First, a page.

Chapter 1: Introduction: from the managerial capitalism of the society of organizations to the investor capitalism of the ownership society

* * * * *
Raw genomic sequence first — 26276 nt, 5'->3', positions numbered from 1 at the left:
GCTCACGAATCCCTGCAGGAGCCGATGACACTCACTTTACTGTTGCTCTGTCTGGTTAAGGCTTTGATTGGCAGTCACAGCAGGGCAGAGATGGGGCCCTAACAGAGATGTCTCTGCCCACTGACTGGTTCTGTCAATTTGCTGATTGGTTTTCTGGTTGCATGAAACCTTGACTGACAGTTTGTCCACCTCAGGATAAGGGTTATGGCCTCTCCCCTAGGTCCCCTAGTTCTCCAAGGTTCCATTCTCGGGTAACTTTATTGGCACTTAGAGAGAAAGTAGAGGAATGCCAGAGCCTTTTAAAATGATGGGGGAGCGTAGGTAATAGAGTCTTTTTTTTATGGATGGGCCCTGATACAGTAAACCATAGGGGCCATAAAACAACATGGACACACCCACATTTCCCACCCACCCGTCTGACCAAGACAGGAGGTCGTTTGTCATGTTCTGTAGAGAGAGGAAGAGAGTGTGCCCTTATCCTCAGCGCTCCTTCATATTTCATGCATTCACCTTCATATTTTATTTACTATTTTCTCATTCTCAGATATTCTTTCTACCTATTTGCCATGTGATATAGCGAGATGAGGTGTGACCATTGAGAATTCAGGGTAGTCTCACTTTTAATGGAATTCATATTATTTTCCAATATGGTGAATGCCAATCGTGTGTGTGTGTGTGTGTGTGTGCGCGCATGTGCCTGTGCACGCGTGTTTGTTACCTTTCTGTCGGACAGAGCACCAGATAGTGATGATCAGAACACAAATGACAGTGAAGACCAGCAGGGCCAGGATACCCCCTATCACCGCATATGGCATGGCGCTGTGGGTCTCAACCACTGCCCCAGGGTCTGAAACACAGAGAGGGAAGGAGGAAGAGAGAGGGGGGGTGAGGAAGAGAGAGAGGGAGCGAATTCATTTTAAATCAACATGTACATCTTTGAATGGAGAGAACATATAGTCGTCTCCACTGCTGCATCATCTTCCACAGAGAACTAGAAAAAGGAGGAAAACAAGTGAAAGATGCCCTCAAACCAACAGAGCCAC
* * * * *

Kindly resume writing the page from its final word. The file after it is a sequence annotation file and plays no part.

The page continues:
By financialization we mean basically the increased reliance on the finance market and finance capital to secure economic growth in the contemporary economy (Van der Zwan, 2014; Palley, 2013; Krippner, 2005). This shift in competitive capitalism from manufacturing and distribution of physical commodities as being the principal economic activity, to an economy essentially structured on the basis of abstract principles and the accumulation of wealth on the basis of non-tangible assets represents a wide-ranging shift change now being subject to detailed scholarly attention. Rather than starting with an analysis of finance industry statistics, clearly demonstrating the substantial growth of economic value generated in financial services (for example, Crotty, 2008), we can turn an eye to institutional changes. If the post-World War II era until the decline of the Bretton Woods system in the early 1970s (the Nixon Administration dropped out of the system in 1971) has been characterized as what Peter Drucker (1946) once spoke of as the “society of organizations” and Alfred Chandler (1984, 1977) refers to as “managerial capitalism,” the era after 1979 when Margret Thatcher was elected Prime Minister in the UK and embarked on a radical political change program, is perhaps better described as what Gerald Davis (2010) speaks of as “the ownership society” (a term widely used by the George W.